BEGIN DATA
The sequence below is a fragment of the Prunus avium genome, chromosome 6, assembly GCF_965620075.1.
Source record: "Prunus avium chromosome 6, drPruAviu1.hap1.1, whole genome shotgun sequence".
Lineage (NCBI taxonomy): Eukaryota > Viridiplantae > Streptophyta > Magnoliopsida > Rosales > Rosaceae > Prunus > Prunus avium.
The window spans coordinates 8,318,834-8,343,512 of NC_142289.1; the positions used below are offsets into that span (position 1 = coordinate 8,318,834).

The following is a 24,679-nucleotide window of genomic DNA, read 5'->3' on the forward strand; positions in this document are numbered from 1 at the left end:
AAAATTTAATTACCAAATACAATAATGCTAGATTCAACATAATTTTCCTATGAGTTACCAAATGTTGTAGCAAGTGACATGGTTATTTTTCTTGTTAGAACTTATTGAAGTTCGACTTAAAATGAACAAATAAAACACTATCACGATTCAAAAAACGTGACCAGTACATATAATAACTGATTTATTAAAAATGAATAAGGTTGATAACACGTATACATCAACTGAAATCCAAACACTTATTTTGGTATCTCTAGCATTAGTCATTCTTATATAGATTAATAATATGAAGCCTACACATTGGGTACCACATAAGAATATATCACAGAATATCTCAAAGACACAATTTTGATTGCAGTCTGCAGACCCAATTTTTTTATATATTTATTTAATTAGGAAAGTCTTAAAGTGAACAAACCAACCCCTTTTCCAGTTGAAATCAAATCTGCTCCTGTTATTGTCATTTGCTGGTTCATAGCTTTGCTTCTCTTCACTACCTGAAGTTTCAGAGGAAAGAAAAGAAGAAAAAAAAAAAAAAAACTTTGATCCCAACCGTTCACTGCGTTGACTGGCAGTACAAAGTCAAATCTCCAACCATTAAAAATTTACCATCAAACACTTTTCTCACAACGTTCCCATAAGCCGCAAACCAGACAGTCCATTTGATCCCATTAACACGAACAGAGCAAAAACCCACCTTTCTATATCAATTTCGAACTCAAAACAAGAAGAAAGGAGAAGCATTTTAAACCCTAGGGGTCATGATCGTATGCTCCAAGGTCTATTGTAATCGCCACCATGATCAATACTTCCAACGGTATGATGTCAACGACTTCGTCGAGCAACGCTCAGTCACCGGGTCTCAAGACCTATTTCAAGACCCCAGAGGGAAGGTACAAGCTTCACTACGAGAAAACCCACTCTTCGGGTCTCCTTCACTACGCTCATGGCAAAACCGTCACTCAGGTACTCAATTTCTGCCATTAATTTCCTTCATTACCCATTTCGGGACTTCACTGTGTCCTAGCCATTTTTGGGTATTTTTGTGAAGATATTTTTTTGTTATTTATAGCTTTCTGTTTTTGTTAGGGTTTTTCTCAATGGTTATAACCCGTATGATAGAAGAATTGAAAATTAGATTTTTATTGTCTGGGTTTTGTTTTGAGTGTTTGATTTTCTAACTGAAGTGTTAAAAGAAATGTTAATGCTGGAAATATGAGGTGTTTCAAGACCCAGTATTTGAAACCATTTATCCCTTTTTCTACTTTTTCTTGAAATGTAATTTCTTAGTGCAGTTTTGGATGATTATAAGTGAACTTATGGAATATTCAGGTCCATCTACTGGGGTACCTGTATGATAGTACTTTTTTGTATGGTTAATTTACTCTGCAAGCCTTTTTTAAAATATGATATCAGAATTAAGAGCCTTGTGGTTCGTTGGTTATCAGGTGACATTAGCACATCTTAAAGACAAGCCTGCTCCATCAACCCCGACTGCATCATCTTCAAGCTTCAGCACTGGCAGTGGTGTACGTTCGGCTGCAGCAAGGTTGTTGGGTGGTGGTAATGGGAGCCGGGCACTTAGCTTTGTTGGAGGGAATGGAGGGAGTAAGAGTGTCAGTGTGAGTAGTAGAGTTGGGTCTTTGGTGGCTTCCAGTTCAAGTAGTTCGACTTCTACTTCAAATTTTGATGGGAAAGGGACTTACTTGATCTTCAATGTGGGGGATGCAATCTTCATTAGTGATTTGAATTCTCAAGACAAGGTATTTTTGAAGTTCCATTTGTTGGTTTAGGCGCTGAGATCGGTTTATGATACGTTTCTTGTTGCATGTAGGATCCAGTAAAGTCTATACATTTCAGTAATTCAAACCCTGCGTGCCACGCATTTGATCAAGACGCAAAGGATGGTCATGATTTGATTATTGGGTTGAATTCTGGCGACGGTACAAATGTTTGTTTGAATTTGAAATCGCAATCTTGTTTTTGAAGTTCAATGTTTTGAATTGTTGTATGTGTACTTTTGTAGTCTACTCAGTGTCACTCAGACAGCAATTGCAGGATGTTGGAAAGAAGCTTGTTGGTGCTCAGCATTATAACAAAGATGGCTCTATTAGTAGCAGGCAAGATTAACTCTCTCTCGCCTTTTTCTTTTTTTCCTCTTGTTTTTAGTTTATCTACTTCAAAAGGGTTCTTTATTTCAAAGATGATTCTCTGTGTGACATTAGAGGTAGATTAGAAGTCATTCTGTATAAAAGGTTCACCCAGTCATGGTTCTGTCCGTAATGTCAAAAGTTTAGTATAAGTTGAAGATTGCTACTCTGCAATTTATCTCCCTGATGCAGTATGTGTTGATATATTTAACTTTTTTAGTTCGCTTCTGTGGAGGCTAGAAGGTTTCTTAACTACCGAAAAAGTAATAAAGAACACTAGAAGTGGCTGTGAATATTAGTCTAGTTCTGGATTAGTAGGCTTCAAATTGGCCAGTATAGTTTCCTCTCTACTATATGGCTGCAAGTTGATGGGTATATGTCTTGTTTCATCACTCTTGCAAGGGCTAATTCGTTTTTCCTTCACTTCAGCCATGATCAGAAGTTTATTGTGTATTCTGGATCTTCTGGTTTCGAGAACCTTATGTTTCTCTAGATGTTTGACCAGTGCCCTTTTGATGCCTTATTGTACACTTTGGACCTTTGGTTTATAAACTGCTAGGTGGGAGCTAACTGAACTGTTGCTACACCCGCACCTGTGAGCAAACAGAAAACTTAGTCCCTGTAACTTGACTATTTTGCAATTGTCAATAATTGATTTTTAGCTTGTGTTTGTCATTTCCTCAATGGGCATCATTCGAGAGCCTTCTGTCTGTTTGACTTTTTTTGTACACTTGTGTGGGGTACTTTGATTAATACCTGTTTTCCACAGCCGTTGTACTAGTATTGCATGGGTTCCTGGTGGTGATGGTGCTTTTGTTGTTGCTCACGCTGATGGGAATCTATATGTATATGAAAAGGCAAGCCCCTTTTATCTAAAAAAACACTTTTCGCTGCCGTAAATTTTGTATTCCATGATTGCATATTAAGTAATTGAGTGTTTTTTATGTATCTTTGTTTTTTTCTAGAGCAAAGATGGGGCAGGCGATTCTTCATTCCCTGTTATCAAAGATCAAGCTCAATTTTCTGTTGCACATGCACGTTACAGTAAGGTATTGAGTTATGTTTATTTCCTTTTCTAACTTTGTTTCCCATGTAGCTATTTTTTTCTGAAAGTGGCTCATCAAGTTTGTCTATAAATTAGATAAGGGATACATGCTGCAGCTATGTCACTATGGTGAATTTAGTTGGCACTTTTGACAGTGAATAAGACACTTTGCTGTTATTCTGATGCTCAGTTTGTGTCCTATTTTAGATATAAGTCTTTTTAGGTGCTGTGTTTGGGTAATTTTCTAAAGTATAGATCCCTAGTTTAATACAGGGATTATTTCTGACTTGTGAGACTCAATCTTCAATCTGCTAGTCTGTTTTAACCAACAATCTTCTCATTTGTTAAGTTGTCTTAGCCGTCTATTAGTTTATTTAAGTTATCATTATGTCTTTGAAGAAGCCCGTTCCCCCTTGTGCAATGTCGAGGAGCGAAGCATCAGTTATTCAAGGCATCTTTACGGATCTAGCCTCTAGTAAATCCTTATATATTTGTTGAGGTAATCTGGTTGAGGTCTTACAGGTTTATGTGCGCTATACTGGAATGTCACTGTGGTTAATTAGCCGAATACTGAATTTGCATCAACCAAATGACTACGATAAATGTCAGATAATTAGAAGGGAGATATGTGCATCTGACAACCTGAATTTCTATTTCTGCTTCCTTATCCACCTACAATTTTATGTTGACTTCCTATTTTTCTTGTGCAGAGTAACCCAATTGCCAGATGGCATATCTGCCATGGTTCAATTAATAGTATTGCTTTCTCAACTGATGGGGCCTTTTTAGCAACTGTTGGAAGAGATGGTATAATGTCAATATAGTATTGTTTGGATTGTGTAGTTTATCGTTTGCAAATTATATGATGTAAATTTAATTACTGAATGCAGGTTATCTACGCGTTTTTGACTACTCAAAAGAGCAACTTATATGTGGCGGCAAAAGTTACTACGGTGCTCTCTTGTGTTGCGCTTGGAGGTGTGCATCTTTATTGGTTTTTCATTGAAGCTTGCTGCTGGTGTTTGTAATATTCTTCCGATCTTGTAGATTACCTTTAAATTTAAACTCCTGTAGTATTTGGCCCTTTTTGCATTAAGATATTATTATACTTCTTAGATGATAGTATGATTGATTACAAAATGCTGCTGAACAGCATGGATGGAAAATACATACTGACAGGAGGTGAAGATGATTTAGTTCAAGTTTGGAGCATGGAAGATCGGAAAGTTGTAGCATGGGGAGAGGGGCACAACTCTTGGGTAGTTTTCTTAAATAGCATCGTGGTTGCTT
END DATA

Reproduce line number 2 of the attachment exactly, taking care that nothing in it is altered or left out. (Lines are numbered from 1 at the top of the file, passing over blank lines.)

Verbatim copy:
Source record: "Prunus avium chromosome 6, drPruAviu1.hap1.1, whole genome shotgun sequence".